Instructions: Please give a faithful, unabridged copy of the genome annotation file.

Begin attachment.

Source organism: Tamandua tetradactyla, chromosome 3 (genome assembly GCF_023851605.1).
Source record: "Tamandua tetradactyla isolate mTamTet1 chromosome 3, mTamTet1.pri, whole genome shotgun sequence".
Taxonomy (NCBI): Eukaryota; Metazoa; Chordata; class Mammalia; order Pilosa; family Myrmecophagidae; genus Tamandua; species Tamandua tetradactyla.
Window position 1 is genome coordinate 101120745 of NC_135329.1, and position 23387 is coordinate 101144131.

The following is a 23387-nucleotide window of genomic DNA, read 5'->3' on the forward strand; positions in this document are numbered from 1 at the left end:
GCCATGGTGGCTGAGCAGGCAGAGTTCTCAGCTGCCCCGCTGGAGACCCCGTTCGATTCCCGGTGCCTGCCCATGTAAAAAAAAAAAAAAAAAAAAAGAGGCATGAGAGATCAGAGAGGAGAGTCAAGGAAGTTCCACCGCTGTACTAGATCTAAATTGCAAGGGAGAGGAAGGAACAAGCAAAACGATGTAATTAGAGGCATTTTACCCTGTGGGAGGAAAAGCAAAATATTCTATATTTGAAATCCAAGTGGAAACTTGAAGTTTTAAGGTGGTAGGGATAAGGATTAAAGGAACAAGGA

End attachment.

Source organism: Tamandua tetradactyla, chromosome 3 (genome assembly GCF_023851605.1).
Source record: "Tamandua tetradactyla isolate mTamTet1 chromosome 3, mTamTet1.pri, whole genome shotgun sequence".
Taxonomy (NCBI): Eukaryota; Metazoa; Chordata; class Mammalia; order Pilosa; family Myrmecophagidae; genus Tamandua; species Tamandua tetradactyla.
Window position 1 is genome coordinate 101120745 of NC_135329.1, and position 23387 is coordinate 101144131.

The following is a 23387-nucleotide window of genomic DNA, read 5'->3' on the forward strand; positions in this document are numbered from 1 at the left end:
GCCATGGTGGCTGAGCAGGCAGAGTTCTCAGCTGCCCCGCTGGAGACCCCGTTCGATTCCCGGTGCCTGCCCATGTAAAAAAAAAAAAAAAAAAAAAGAGGCATGAGAGATCAGAGAGGAGAGTCAAGGAAGTTCCACCGCTGTACTAGATCTAAATTGCAAGGGAGAGGAAGGAACAAGCAAAACGATGTAATTAGAGGCATTTTACCCTGTGGGAGGAAAAGCAAAATATTCTATATTTGAAATCCAAGTGGAAACTTGAAGTTTTAAGGTGGTAGGGATAAGGATTAAAGGAACAAGGA